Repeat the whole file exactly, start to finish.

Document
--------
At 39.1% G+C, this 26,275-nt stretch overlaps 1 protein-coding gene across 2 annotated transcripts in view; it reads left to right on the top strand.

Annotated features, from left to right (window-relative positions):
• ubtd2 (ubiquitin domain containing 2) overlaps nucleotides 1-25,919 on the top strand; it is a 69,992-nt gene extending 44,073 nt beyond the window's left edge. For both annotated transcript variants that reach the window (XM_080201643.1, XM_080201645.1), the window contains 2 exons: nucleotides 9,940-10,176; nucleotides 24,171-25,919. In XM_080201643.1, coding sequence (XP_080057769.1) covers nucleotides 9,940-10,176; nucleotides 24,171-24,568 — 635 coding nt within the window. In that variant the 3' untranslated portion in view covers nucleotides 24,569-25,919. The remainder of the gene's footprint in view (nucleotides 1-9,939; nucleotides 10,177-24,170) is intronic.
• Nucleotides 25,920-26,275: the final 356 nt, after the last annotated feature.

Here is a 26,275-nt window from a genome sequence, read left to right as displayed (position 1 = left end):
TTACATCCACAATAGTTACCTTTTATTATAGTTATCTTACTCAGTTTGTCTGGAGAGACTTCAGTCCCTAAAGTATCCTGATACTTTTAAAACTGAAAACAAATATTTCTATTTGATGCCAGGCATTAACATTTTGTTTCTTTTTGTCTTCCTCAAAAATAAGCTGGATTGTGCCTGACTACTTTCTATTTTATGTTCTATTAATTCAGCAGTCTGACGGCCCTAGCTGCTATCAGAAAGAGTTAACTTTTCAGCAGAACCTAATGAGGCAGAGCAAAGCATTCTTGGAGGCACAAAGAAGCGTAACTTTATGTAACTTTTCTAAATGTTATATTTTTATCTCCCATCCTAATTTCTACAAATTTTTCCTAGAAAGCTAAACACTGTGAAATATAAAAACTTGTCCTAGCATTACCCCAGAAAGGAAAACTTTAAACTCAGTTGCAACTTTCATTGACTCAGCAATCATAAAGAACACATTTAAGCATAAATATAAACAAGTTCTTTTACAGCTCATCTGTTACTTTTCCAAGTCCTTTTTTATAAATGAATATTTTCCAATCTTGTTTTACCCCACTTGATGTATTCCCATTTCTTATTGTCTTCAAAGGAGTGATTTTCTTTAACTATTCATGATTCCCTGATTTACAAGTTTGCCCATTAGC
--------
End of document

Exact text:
At 39.1% G+C, this 26,275-nt stretch overlaps 1 protein-coding gene across 2 annotated transcripts in view; it reads left to right on the top strand.

Annotated features, from left to right (window-relative positions):
• ubtd2 (ubiquitin domain containing 2) overlaps nucleotides 1-25,919 on the top strand; it is a 69,992-nt gene extending 44,073 nt beyond the window's left edge. For both annotated transcript variants that reach the window (XM_080201643.1, XM_080201645.1), the window contains 2 exons: nucleotides 9,940-10,176; nucleotides 24,171-25,919. In XM_080201643.1, coding sequence (XP_080057769.1) covers nucleotides 9,940-10,176; nucleotides 24,171-24,568 — 635 coding nt within the window. In that variant the 3' untranslated portion in view covers nucleotides 24,569-25,919. The remainder of the gene's footprint in view (nucleotides 1-9,939; nucleotides 10,177-24,170) is intronic.
• Nucleotides 25,920-26,275: the final 356 nt, after the last annotated feature.

Here is a 26,275-nt window from a genome sequence, read left to right as displayed (position 1 = left end):
TTACATCCACAATAGTTACCTTTTATTATAGTTATCTTACTCAGTTTGTCTGGAGAGACTTCAGTCCCTAAAGTATCCTGATACTTTTAAAACTGAAAACAAATATTTCTATTTGATGCCAGGCATTAACATTTTGTTTCTTTTTGTCTTCCTCAAAAATAAGCTGGATTGTGCCTGACTACTTTCTATTTTATGTTCTATTAATTCAGCAGTCTGACGGCCCTAGCTGCTATCAGAAAGAGTTAACTTTTCAGCAGAACCTAATGAGGCAGAGCAAAGCATTCTTGGAGGCACAAAGAAGCGTAACTTTATGTAACTTTTCTAAATGTTATATTTTTATCTCCCATCCTAATTTCTACAAATTTTTCCTAGAAAGCTAAACACTGTGAAATATAAAAACTTGTCCTAGCATTACCCCAGAAAGGAAAACTTTAAACTCAGTTGCAACTTTCATTGACTCAGCAATCATAAAGAACACATTTAAGCATAAATATAAACAAGTTCTTTTACAGCTCATCTGTTACTTTTCCAAGTCCTTTTTTATAAATGAATATTTTCCAATCTTGTTTTACCCCACTTGATGTATTCCCATTTCTTATTGTCTTCAAAGGAGTGATTTTCTTTAACTATTCATGATTCCCTGATTTACAAGTTTGCCCATTAGC